Why Your Team is Struggling to Sell Technical Products or Services
What’s the most important part of the technical sales process?
Is it presenting your latest technology and innovation? Does it include having the newest product on the
market? Is it being the most knowledgeable about your industry?
No. It’s none of these things.
If you’re showing up to sales meetings armed with the latest statistics and data about your product or
service, you are missing the mark, and cheating yourself out of sales.
Your team is struggling to sell technical products because they’re not focusing on the most important
Technical selling is 80% people and 20% product.
Typically, a company will select the most technically-sound employee to conduct conference calls and
sales meetings. Companies choosea technical expert to speak to client because they think
that that’s what the client wants to know, but that isn’t the case.
Companies are always focusing on,
- “Who is the smartest engineer?
- Who knows the most about the product?
- Who knows the most about the capabilities?”
Once you get somebody with that type of technical knowledge, the place that they’re comfortable with is speaking technically therefore they’re going to default to that. They’re going to go down product capabilities and specs and all the tech stuff. Whereas you need to focus on the sales side first.
This is what I call, show-up-and-throw-up behavior. Your sales rep shows up and overloads the potential client with tons of information without asking questions or doing proper discovery work.
When you fail to focus on the people you miss opportunities for them to divulge information about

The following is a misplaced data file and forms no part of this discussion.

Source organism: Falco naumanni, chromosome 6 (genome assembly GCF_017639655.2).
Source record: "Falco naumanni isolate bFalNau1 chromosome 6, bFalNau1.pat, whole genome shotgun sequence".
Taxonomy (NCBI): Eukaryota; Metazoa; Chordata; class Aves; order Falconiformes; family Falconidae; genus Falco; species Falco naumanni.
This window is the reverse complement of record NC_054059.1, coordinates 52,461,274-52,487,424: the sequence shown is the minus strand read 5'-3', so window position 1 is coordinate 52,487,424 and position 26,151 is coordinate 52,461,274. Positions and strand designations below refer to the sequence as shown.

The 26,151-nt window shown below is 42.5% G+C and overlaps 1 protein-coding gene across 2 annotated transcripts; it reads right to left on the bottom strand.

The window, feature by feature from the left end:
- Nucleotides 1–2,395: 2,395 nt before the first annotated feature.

exactly what they’re looking for in a technical product.
Here’s the #1 Tip for Technical Sales:
Before conducting a sales meeting, focus FIRST on asking questions to understand the client’s pain
points and desires.THEN, adapt your product presentation to spotlight how your technology solves their
issues and meets their wishes. Again, 80% people, 20% product.
To achieve this ratio, always listen more than you speak.
I can tell you first hand, after a decade in manufacturing sales and after starting 5 Fold Agency a few
years ago, technical companies are still doing this. It doesn’t what you’re selling, services or products,
it is 80% people and 20% product. You need to have the people skills and have product knowledge.
You should have team below you, especially in the manufacturing companies. You have project
engineers, youhave sales engineers, or even operations guys that know more about the product than
you do, you just need to know enough to be dangerous. Get the ball moving down that path. As
technical things pop up, pull in people that you need to answer those questions.
Clients don’t care what services you offer if it’s not a problem for them in the first place. If all you do
is discuss technical details that don’t pertain to them, their ears will turn off. Byfocusing on them you’re
able to understand exactly what their problem is so you hit them withthe perfect solution.
You must possess people skills AND product knowledge.Your technical sales team needs enough
people skillsto get to the root of the problem and enough technical knowledge to be dangerous. As
technical thingspop up, pull in the additional peopleneeded to answer specific questions such as
project engineers, operations manager or department heads.
At the end of the day the potential client is meeting with you to solve a problem, so stop the show-up
and-throw-up behavior if you want to make a technical sale.Focus on listening more than you speak. If
you’re talking more in that first meeting, second meeting, whether it’s on the phone, face to face. If
you’re talking more than they’re talking, then you’re doing a bad job.
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Kyle Milan is a well accomplished sales and marketing professional with over 14 years in the B2B space. He is the CEO of 5 Fold Agency and a Sales and Marketing Strategy & Social Media Marketing expert. He has published several articles at major news media outlets on various topics of; Inbound Marketing, Digital Marketing, Social Media Marketing & Advertising, Industrial Marketing, Manufacturing Marketing, and Entrepreneurship.